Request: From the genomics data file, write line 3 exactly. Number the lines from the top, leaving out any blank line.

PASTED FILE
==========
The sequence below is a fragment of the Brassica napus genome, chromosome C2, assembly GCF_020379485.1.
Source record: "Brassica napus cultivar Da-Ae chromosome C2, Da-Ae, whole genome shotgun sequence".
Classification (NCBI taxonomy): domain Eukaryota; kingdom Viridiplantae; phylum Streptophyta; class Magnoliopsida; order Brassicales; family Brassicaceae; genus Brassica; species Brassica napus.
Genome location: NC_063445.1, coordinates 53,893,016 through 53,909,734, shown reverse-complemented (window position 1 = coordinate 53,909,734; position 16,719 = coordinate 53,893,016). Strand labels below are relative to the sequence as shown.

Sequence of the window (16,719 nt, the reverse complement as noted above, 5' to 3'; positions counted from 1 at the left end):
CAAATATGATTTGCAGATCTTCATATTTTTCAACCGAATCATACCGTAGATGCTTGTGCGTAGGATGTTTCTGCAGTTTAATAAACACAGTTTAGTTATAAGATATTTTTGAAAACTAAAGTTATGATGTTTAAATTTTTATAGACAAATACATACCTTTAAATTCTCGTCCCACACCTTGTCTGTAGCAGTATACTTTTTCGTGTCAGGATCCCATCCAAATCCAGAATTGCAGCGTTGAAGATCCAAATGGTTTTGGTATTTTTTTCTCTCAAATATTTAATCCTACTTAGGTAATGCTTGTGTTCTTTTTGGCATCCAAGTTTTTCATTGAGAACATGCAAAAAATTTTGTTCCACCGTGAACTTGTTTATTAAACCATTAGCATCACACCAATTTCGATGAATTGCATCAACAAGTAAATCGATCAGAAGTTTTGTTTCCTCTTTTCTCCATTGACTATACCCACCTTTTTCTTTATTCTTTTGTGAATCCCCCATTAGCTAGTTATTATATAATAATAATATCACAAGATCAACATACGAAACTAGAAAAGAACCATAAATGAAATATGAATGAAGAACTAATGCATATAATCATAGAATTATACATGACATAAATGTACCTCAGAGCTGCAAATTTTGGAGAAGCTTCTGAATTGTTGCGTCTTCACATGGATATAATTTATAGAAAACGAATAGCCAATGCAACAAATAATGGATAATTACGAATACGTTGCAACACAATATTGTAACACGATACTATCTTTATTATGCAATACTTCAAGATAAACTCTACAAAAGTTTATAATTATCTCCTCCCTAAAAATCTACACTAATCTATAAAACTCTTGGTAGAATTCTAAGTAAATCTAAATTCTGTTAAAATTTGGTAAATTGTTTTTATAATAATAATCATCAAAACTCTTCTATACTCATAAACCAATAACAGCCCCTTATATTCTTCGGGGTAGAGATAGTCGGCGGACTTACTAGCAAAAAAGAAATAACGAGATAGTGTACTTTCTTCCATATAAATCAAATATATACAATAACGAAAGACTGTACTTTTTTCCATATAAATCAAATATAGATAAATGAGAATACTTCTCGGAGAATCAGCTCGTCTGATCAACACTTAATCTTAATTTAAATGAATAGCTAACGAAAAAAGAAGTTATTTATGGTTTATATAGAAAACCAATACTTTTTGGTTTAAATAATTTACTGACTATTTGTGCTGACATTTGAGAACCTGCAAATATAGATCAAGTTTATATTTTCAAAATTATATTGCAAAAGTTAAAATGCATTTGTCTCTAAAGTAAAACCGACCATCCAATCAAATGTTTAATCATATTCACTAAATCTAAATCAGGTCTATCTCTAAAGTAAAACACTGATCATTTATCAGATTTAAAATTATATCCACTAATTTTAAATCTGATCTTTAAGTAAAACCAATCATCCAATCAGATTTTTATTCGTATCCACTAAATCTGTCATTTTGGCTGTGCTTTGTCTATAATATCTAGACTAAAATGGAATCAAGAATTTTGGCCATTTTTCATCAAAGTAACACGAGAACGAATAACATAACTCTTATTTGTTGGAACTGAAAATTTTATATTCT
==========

Classification (NCBI taxonomy): domain Eukaryota; kingdom Viridiplantae; phylum Streptophyta; class Magnoliopsida; order Brassicales; family Brassicaceae; genus Brassica; species Brassica napus.